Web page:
Monday, June 1, 2015

Ready, set, vows!

By Sr. Tracy Kemme

Retreating at Jesuit Spiritual Center in Milford, Ohio
At the opening Mass of retreat last week, the homilist invited each of us to name our desire.  What do I yearn for on these days of retreat?  To frame his question, he shared that when we go out to eat and settle on a menu selection, our body physiologically anticipates and prepares for tasting that particular food.  And so it is in the spiritual life.  In naming our desire, our hearts prepare to receive that gift from God. 

I knew what I desired.  I felt great hunger entering into those sacred days.  I’ll be professing first vows on June 27th, and so I wanted God to speak to my heart and affirm unquestionably my readiness for vows.  I wanted a profound encounter with Jesus.  I anticipated a joyful, full-hearted week.

The thing about naming our desire is that it doesn’t mean we'll be satisfied the way we hope.  Almost as soon as I eagerly entered into the silence, it felt like God went silent, too.  I chose my menu entrée, but God clocked out without filling my order. 

Uninvited thoughts and reflections began popping up.  I cycled between feelings of restlessness and emptiness.  I came face to face with fears and doubts that must be buried deep within me.  I replayed vividly some of the most painful moments of letting go in my journey to sisterhood.  I experienced a resurgence of past emotions again tugging at my heart.  And, although I’ve felt deeply drawn to make vows throughout this year, the power of the word “vow” all of a sudden stopped me in my tracks in a way it hadn’t before.  This is a big deal!  Can I really do it?

Beautiful morning leaves on retreat
I was a little irked with God for being so inconsiderate and leaving me alone to grapple with all this.  Even things that usually bring me consolation on retreat like spotting deer, looking up at beautiful morning leaves, and sharing Eucharist with the community, left me unimpressed.  “You can do anything, right God?  Well, you’re not acting like it!"  I figured that since I’m kind of getting ready to vow my entire life to God, clear affirmation from God wouldn’t be too much to ask!

Good thing God puts up with my whiny teenager moments, probably with an amused and loving Divine Smirk.

I’ve learned that in times of discomfort, the only choice is to stay with it, enter into it, and ask God what it’s all about.  Somewhere in those days of struggle, a Bible passage surfaced in my heart.  I flipped to Luke 4:1-13 in which Jesus is tempted in the wilderness before catapulting into his public ministry.  What struck me immediately is that the story is drenched in the Holy Spirit.  Although Jesus wrestled with many things, he was led into the wilderness by the Holy Spirit and then emerged, “filled with the power of the Spirit.”  I sensed that I, too, was not alone.  It was all the work of the Spirit in me, even if I couldn’t feel it.  The word came to me:  Trust.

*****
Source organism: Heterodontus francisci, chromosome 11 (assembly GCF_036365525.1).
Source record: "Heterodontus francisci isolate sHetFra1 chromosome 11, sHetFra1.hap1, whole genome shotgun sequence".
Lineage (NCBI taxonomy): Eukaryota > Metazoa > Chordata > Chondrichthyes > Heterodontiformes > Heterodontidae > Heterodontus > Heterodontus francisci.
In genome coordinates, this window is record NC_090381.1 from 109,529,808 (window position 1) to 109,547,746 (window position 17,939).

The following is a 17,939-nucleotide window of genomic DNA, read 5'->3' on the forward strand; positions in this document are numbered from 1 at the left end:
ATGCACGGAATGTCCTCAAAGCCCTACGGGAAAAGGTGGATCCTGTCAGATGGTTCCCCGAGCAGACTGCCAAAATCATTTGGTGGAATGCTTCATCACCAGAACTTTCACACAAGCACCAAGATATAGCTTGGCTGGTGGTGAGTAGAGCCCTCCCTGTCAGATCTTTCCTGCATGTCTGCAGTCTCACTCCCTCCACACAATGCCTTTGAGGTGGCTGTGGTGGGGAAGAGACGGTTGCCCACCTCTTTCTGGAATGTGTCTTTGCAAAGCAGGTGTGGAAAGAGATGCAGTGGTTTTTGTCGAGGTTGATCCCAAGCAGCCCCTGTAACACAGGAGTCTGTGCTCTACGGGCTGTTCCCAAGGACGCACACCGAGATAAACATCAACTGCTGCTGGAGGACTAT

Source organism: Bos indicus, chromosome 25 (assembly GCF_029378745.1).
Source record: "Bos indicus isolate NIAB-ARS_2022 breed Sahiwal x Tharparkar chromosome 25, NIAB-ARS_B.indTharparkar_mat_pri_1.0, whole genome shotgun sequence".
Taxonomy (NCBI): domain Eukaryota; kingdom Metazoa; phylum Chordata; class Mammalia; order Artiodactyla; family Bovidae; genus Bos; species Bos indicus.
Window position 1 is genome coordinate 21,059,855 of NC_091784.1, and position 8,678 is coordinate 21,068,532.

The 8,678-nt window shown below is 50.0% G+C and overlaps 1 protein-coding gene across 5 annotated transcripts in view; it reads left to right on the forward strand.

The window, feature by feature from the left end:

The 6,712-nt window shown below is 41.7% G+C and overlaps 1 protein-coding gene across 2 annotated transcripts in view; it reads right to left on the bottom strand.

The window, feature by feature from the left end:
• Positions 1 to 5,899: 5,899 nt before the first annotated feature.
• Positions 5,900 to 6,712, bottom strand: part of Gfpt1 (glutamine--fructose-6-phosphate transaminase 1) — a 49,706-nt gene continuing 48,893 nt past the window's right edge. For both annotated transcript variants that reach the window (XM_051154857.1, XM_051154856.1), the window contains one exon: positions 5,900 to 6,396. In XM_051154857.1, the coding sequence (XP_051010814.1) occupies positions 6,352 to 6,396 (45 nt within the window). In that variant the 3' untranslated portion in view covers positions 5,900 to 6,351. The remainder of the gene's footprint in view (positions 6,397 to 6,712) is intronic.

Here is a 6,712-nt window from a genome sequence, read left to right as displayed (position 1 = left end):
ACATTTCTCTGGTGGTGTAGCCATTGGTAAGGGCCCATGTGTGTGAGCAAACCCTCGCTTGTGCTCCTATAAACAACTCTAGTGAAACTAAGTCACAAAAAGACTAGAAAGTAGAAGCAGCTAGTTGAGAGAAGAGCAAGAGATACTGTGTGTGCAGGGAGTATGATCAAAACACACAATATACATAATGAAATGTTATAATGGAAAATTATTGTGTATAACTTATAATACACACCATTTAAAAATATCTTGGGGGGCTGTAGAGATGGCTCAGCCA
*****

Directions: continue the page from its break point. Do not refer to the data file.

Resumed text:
That evening, I walked the labyrinth, and a familiar melody began to play in my heart without me knowing how: “I will be with you; that is my promise.  I will be with you, forevermore.  Trust in my love; bring me all your cares.  And I will be with you, forevermore.”

I sighed with a softened heart as a new peace spread through my abdomen.  I felt held close, accompanied, and affirmed.  As God often does, God came to me in a way that I could not have expected, but it was, of course, just what I needed.  Sure, God could have blessed me with retreat days of palpable Presence.  But this experience somehow left me more firmly rooted and aware of my inner strength.

The wilderness was a needed reminder that there will be more wildernesses to come.  There will be temptations, and emptiness, and doubt along with the wonder, joy, and fulfillment.  Even knowing that and experiencing it acutely in the silence of retreat, I can think of doing nothing else with my life.  I can say yes to it all.

As in any vocational commitment, I come as I am to do the best that I can, with God’s grace.  I sense God inviting me to these vows that are not one-time declarations but an evolving journey, “You have all you need.  You are ready.  Trust.

I go forth, filled with the power of the Spirit!

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